Picture Book Blueprints – created by Laura Backes, one of the best-known children’s writing teachers and her husband, Jon Bard. Blueprints is an online guide to the wiring process that leads you step by step to ensure that your story is the best it can be.

12X12 Challenge – Author Julie Hedlund has created a wonderful community for writers of all levels. With the challenge to create a manuscript a month, monthly webinars, forums, and monthly author blog posts it is a wealth of information!

Picture Book Summit -Picture Book Summit is a world-class online conference for picture book writers and illustrators.

I know that I am leaving off a number of other resources, but my brain is on overload! If I left of a resource that you think I need to add, please leave it in the comments!
Happy writing!

Master Study Monday #2

the snurtchWelcome to our first official Master Study Monday!  I hope you had a chance to read The Snurtch by Sean Ferrell.  I love this story.  It reminds me that we all have our own Snurtch that rears its head from time to time.

Let’s jump into our study.  I’m not going to insult you by discussing the characters or setting, it’s pretty self-explanatory.    How about the problem in the story?  What did you feel was the problem? Was it Ruthie or the Snurtch causing problems?  Do you think kids can relate to the problem?

Inciting incident-  What started the cause & effect ball rolling?  Did you notice how the illustrator, Charles Santoso, began setting up the story on the beginning end-pages and the copyright and title pages?  You are also hooked on the very first page, “Ruthie has a problem at school.”  You want to read more to find out what the problem is.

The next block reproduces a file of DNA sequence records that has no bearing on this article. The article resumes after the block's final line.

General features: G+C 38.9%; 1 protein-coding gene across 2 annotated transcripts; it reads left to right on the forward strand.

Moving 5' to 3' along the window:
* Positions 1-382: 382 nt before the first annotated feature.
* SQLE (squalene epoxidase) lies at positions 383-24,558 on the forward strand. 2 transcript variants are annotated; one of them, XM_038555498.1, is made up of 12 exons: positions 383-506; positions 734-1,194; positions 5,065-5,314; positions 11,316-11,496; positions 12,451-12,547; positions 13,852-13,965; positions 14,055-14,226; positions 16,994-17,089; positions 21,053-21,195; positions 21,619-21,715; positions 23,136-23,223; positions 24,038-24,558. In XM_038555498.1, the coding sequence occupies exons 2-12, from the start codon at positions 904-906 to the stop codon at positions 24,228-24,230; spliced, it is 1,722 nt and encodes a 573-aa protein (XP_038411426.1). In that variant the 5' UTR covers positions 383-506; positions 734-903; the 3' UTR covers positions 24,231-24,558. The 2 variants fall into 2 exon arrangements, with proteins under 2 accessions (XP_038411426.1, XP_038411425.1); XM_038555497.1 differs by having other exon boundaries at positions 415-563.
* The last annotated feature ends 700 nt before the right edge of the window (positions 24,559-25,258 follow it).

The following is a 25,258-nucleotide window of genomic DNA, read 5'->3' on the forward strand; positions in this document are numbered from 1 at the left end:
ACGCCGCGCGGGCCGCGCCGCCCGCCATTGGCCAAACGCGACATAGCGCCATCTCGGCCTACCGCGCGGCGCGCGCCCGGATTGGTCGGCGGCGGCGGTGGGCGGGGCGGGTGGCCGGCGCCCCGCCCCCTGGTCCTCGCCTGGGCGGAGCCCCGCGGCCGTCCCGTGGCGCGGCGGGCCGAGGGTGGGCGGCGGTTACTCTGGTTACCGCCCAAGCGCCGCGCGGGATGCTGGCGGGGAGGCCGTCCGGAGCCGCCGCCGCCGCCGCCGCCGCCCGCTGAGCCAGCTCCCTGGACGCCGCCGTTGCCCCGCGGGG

The escalation of the story follows the traditional “rule of three.”

  • Throws pencil
  • Makes rude noises
  • Grabs George’s drawing

Do you agree?  Disagree?  Let me know!

Does Ruthie solve her own problem?  Yes!  By drawing her Snurtch she learns to control him.  I almost wonder if the Snurtch is a deeper metaphor for jealousy.  I love how the other kids recognize the Snurtch as the one causing problems and Ruthie sees that the other kids have their own Snurtch.

What do you think the universal theme of the book is?

Here is my Master Study Worksheet.

The Snurtch MS

Please share your thoughts with me in the comments below.

Monday, July 10, we will study Tammi Sauer’s Nugget & Fang.  If you have a title that you would like to study, please share it with me in the comments and we will work it in!

Have a fantastic week and watch your for your Snurtch!


Show. Not Tell.

Dread seeps into my bones when I hear those words.  Like Big Foot, showing not telling is elusive and almost impossible to capture.

How do you balance the show VS tell?

First, you need to know what they are.  Telling is a passive almost abstract way of saying something.  It doesn’t involve the reader.  For example, “Get out of my way,” she said angrily. This tells the reader she’s angry, but it’s boring and slows the pace of the story.  Using adverbs too much will indicate that you are telling, not showing.

Showing is active and helps create a mental picture for your reader.  Let’s use the example from above to demonstrate showing:  Angie shoved Paul aside as she stormed towards the open door, “Get out of my way.”

Did you notice the details in the showing example?  It helps evoke emotion and helps draw your reader in.  You can tell that Angie is angry.  I didn’t even have to use the word “said.”

So, if someone tells you to “show, don’t tell” don’t panic,  take a deep breath and paint a mental picture with your words.

I hope everyone is ready for our Monday study!  Till then, have a great weekend!